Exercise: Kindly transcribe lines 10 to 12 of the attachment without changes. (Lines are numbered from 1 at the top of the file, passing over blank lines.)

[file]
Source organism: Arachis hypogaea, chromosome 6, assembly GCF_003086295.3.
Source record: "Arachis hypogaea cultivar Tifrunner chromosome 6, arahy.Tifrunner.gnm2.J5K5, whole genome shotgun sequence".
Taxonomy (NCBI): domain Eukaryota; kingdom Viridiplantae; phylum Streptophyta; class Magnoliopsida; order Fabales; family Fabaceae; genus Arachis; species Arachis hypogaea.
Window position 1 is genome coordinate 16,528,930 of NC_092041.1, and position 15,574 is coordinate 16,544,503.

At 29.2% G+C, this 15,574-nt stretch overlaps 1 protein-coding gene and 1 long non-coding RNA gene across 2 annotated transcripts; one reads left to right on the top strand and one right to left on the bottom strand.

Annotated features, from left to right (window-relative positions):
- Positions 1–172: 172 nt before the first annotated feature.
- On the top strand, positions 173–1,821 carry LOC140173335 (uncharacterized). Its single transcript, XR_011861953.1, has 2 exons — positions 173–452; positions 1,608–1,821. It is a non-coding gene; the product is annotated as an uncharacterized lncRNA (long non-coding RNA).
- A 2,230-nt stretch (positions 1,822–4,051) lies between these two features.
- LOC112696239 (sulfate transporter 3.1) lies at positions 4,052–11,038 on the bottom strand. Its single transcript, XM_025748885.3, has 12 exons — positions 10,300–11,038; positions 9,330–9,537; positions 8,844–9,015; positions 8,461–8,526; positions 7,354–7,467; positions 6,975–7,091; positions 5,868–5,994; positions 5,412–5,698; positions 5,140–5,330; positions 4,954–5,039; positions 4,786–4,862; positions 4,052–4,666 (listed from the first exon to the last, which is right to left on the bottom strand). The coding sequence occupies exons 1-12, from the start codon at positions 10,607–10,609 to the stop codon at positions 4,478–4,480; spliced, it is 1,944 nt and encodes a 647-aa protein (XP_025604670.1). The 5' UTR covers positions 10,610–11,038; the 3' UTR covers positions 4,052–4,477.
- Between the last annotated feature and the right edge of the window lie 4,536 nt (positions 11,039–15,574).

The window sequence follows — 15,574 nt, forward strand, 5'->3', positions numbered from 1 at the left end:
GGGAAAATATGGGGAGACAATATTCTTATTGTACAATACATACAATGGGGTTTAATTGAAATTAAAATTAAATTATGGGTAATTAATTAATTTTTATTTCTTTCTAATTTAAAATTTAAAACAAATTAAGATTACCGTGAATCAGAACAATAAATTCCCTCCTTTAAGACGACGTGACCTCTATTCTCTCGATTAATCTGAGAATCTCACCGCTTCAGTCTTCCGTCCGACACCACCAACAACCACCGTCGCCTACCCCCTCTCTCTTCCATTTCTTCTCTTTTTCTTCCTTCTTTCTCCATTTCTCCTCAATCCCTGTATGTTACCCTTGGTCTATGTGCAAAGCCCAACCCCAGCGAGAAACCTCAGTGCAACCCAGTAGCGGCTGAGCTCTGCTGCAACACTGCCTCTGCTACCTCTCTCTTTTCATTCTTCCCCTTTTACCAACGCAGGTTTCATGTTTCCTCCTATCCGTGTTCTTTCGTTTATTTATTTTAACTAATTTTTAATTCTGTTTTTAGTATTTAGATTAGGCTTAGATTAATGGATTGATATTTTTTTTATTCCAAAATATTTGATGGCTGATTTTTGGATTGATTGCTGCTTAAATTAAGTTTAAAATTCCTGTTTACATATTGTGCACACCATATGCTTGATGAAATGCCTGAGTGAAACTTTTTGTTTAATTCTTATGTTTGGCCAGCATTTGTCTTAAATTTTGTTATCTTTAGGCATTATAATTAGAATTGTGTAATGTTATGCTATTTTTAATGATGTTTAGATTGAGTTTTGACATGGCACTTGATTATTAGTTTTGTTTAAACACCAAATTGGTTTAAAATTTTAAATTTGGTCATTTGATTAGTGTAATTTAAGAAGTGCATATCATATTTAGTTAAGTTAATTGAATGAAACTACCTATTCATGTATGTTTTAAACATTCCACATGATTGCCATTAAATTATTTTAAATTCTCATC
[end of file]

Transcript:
- LOC112696239 (sulfate transporter 3.1) lies at positions 4,052–11,038 on the bottom strand. Its single transcript, XM_025748885.3, has 12 exons — positions 10,300–11,038; positions 9,330–9,537; positions 8,844–9,015; positions 8,461–8,526; positions 7,354–7,467; positions 6,975–7,091; positions 5,868–5,994; positions 5,412–5,698; positions 5,140–5,330; positions 4,954–5,039; positions 4,786–4,862; positions 4,052–4,666 (listed from the first exon to the last, which is right to left on the bottom strand). The coding sequence occupies exons 1-12, from the start codon at positions 10,607–10,609 to the stop codon at positions 4,478–4,480; spliced, it is 1,944 nt and encodes a 647-aa protein (XP_025604670.1). The 5' UTR covers positions 10,610–11,038; the 3' UTR covers positions 4,052–4,477.
- Between the last annotated feature and the right edge of the window lie 4,536 nt (positions 11,039–15,574).

The window sequence follows — 15,574 nt, forward strand, 5'->3', positions numbered from 1 at the left end: